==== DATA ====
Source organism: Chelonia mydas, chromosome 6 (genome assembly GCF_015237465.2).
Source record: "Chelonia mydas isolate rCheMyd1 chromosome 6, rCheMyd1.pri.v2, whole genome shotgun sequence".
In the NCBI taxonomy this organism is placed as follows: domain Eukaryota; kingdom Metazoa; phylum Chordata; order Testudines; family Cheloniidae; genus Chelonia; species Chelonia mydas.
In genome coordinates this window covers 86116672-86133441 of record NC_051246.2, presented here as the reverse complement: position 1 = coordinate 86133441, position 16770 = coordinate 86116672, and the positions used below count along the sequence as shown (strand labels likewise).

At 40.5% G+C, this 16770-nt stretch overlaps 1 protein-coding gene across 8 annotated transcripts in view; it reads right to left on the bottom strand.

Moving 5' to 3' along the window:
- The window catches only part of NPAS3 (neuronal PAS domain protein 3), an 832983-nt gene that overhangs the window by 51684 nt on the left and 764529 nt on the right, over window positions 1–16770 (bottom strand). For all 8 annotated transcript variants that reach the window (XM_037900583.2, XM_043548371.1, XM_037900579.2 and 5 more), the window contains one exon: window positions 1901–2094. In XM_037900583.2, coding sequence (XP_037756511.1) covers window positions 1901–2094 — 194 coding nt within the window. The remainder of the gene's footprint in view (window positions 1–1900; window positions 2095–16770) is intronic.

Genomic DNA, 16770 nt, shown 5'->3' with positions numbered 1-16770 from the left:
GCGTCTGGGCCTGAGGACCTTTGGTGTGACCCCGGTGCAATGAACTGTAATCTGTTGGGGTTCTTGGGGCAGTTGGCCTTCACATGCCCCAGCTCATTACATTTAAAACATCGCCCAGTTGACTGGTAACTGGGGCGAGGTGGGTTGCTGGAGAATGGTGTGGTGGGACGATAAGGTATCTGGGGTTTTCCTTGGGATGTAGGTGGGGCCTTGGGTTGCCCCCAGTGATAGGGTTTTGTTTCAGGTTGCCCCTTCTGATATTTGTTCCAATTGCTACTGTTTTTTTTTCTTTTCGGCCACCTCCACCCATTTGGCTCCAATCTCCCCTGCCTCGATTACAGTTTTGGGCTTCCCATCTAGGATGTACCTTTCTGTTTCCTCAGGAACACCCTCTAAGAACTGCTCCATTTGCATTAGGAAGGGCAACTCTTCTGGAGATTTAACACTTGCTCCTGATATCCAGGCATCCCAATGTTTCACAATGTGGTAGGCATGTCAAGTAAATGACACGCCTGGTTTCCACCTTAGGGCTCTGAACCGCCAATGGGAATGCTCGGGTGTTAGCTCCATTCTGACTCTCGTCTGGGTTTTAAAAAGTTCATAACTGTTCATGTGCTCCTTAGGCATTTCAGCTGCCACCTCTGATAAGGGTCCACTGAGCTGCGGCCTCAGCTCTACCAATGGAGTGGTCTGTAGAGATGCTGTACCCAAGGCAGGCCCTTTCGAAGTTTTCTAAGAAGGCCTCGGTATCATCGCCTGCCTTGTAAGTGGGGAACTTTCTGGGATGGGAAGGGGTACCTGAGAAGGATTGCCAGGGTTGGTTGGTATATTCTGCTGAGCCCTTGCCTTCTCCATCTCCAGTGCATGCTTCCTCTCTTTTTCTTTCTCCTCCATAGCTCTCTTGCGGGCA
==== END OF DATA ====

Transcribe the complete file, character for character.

Source organism: Chelonia mydas, chromosome 6 (genome assembly GCF_015237465.2).
Source record: "Chelonia mydas isolate rCheMyd1 chromosome 6, rCheMyd1.pri.v2, whole genome shotgun sequence".
In the NCBI taxonomy this organism is placed as follows: domain Eukaryota; kingdom Metazoa; phylum Chordata; order Testudines; family Cheloniidae; genus Chelonia; species Chelonia mydas.
In genome coordinates this window covers 86116672-86133441 of record NC_051246.2, presented here as the reverse complement: position 1 = coordinate 86133441, position 16770 = coordinate 86116672, and the positions used below count along the sequence as shown (strand labels likewise).

At 40.5% G+C, this 16770-nt stretch overlaps 1 protein-coding gene across 8 annotated transcripts in view; it reads right to left on the bottom strand.

Moving 5' to 3' along the window:
- The window catches only part of NPAS3 (neuronal PAS domain protein 3), an 832983-nt gene that overhangs the window by 51684 nt on the left and 764529 nt on the right, over window positions 1–16770 (bottom strand). For all 8 annotated transcript variants that reach the window (XM_037900583.2, XM_043548371.1, XM_037900579.2 and 5 more), the window contains one exon: window positions 1901–2094. In XM_037900583.2, coding sequence (XP_037756511.1) covers window positions 1901–2094 — 194 coding nt within the window. The remainder of the gene's footprint in view (window positions 1–1900; window positions 2095–16770) is intronic.

Genomic DNA, 16770 nt, shown 5'->3' with positions numbered 1-16770 from the left:
GCGTCTGGGCCTGAGGACCTTTGGTGTGACCCCGGTGCAATGAACTGTAATCTGTTGGGGTTCTTGGGGCAGTTGGCCTTCACATGCCCCAGCTCATTACATTTAAAACATCGCCCAGTTGACTGGTAACTGGGGCGAGGTGGGTTGCTGGAGAATGGTGTGGTGGGACGATAAGGTATCTGGGGTTTTCCTTGGGATGTAGGTGGGGCCTTGGGTTGCCCCCAGTGATAGGGTTTTGTTTCAGGTTGCCCCTTCTGATATTTGTTCCAATTGCTACTGTTTTTTTTTCTTTTCGGCCACCTCCACCCATTTGGCTCCAATCTCCCCTGCCTCGATTACAGTTTTGGGCTTCCCATCTAGGATGTACCTTTCTGTTTCCTCAGGAACACCCTCTAAGAACTGCTCCATTTGCATTAGGAAGGGCAACTCTTCTGGAGATTTAACACTTGCTCCTGATATCCAGGCATCCCAATGTTTCACAATGTGGTAGGCATGTCAAGTAAATGACACGCCTGGTTTCCACCTTAGGGCTCTGAACCGCCAATGGGAATGCTCGGGTGTTAGCTCCATTCTGACTCTCGTCTGGGTTTTAAAAAGTTCATAACTGTTCATGTGCTCCTTAGGCATTTCAGCTGCCACCTCTGATAAGGGTCCACTGAGCTGCGGCCTCAGCTCTACCAATGGAGTGGTCTGTAGAGATGCTGTACCCAAGGCAGGCCCTTTCGAAGTTTTCTAAGAAGGCCTCGGTATCATCGCCTGCCTTGTAAGTGGGGAACTTTCTGGGATGGGAAGGGGTACCTGAGAAGGATTGCCAGGGTTGGTTGGTATATTCTGCTGAGCCCTTGCCTTCTCCATCTCCAGTGCATGCTTCCTCTCTTTTTCTTTCTCCTCCATAGCTCTCTTGCGGGCA